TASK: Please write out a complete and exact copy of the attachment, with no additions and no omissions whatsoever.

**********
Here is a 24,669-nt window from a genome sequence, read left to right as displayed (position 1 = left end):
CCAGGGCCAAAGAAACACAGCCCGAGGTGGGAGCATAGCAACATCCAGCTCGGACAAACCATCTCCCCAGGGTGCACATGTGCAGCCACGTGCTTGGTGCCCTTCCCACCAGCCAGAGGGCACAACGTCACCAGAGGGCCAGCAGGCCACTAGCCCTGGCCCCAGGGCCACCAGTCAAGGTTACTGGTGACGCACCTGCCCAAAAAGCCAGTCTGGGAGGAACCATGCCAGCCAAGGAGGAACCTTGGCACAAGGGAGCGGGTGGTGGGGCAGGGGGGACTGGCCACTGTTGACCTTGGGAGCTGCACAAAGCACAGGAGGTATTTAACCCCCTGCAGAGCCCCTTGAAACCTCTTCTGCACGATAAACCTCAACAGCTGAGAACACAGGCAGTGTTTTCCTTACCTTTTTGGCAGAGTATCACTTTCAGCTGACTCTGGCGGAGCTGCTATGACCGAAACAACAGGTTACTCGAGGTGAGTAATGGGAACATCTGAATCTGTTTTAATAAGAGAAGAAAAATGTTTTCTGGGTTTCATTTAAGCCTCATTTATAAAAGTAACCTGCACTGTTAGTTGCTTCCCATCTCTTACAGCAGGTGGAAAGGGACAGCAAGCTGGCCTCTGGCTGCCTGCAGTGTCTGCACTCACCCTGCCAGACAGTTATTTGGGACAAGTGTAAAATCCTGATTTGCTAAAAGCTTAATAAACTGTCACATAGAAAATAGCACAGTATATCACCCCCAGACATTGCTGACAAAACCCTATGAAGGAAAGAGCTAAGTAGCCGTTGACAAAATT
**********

Here is a 24,669-nt window from a genome sequence, read left to right as displayed (position 1 = left end):
CCAGGGCCAAAGAAACACAGCCCGAGGTGGGAGCATAGCAACATCCAGCTCGGACAAACCATCTCCCCAGGGTGCACATGTGCAGCCACGTGCTTGGTGCCCTTCCCACCAGCCAGAGGGCACAACGTCACCAGAGGGCCAGCAGGCCACTAGCCCTGGCCCCAGGGCCACCAGTCAAGGTTACTGGTGACGCACCTGCCCAAAAAGCCAGTCTGGGAGGAACCATGCCAGCCAAGGAGGAACCTTGGCACAAGGGAGCGGGTGGTGGGGCAGGGGGGACTGGCCACTGTTGACCTTGGGAGCTGCACAAAGCACAGGAGGTATTTAACCCCCTGCAGAGCCCCTTGAAACCTCTTCTGCACGATAAACCTCAACAGCTGAGAACACAGGCAGTGTTTTCCTTACCTTTTTGGCAGAGTATCACTTTCAGCTGACTCTGGCGGAGCTGCTATGACCGAAACAACAGGTTACTCGAGGTGAGTAATGGGAACATCTGAATCTGTTTTAATAAGAGAAGAAAAATGTTTTCTGGGTTTCATTTAAGCCTCATTTATAAAAGTAACCTGCACTGTTAGTTGCTTCCCATCTCTTACAGCAGGTGGAAAGGGACAGCAAGCTGGCCTCTGGCTGCCTGCAGTGTCTGCACTCACCCTGCCAGACAGTTATTTGGGACAAGTGTAAAATCCTGATTTGCTAAAAGCTTAATAAACTGTCACATAGAAAATAGCACAGTATATCACCCCCAGACATTGCTGACAAAACCCTATGAAGGAAAGAGCTAAGTAGCCGTTGACAAAATT